On Windows 7 and previous versions of Windows, Windows will start to nag you after installing most updates. It will pop up and inform you that it’s restarting your computer in fifteen minutes unless you postpone the shutdown. Even more obnoxiously, you can only postpone the shutdown for up to four hours at a time. If you need to use your computer all day without rebooting, you’ll have to keep clicking the Postpone button. If you step away from your computer or leave it running overnight, Windows may automatically restart your computer, halting whatever it was doing.
To fix this, you can change the value of the NoAutoRebootWithLoggedOnUsers registry key, forcing Windows to not reboot if a user is logged in. We covered this when we looked at examples of useful registry hacks. You could also just set Windows to “Download updates but let me choose when to install them” and only install updates when you’re ready to reboot.
Windows 8 improves things by giving you a three-day grace period to restart your computer, although it no longer displays this information on the desktop. After installing updates, you’ll see a notification on your welcome screen asking you to reboot. If you want to see a Windows 7-style notification on your Windows 8 desktop, you could install the free Windows Update Notifier utility. If you don’t reboot in three days after installing updates, the nagging and automatic reboots will start.
You could also change the same registry key or set Windows 8 to only install updates when you choose to work around this, just on Windows 7.
Control What’s Updated
If you’re updating manually, you can click the “updates are available” text in the Windows Update window and see what updates will be applied. Click each update to view more information, if you like. Uncheck an update and it won’t be installed. To have Windows ignore an update in the future, just right-click that specific update and select Hide update.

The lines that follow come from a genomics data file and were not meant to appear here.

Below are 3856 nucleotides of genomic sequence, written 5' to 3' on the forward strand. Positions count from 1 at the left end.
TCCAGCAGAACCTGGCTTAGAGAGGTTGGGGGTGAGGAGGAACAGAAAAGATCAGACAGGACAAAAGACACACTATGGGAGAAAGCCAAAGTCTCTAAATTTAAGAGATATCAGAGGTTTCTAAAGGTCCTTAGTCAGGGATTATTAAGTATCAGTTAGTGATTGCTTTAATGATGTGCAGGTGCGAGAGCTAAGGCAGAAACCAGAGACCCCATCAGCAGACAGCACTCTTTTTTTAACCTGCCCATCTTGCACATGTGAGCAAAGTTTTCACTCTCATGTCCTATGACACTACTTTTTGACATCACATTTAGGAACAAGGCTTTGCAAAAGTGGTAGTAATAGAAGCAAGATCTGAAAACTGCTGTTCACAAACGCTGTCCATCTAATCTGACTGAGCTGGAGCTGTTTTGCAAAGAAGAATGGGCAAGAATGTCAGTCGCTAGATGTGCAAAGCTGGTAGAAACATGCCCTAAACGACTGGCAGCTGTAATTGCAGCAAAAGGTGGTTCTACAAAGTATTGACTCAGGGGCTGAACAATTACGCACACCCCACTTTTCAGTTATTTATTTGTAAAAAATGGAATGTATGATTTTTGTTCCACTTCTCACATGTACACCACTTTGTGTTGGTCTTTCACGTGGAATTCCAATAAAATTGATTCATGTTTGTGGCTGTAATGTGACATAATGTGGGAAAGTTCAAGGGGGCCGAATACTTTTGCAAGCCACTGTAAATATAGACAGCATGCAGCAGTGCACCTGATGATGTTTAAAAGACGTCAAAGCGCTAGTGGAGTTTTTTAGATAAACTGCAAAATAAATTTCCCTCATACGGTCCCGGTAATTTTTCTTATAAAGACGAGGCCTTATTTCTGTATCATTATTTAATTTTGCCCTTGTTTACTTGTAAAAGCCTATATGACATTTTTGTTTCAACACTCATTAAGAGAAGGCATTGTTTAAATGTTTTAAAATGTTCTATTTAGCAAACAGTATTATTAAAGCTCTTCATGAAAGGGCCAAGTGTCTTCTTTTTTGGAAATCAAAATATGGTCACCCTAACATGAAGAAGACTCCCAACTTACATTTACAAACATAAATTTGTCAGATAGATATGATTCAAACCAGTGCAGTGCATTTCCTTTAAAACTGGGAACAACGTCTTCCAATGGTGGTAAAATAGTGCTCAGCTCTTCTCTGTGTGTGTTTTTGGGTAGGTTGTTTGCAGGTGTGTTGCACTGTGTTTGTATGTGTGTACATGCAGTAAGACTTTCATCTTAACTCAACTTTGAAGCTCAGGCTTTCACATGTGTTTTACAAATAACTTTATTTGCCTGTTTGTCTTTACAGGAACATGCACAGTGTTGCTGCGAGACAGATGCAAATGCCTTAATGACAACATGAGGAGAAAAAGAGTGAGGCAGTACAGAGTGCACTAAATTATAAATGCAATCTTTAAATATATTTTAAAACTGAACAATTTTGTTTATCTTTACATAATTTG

Troubleshoot Windows Update
In most situations, Windows Update shouldn’t need any troubleshooting. If you’re having problems, ensure your computer is properly connected to the Internet and has some free disk space. If you do run into an odd issue and Windows refuses to install updates, you may want to reboot your computer and try again.
In some rare cases, Windows may install an update that causes an unusual, rare problem with your computer’s software or hardware. You may investigate the problem and find that a Windows update is to blame.
If you notice this, you can uninstall updates from the Windows Control Panel. Open the standard Uninstall or change a program window that lists all your installed applications. In the sidebar, click View installed updates. Locate the update you need to remove and uninstall it like you would any other program.
You can then open Windows Update again, check for updates, and hide the update to prevent Windows from installing it in the future.
If you’re a Windows user, you should probably have Windows automatically install or at least automatically download updates. The “automatically download updates” option gives you a good combination of automation and manual control, automatically downloading updates and letting you choose when to go through the reboot process.
Whatever you do, don’t disable Windows Update completely — it’s important to have the latest updates to stay secure online.
Do you have any other Windows Update tips? Did we miss something everyone should know? Leave a comment below!
Image Credit: comedy_nose on Flickr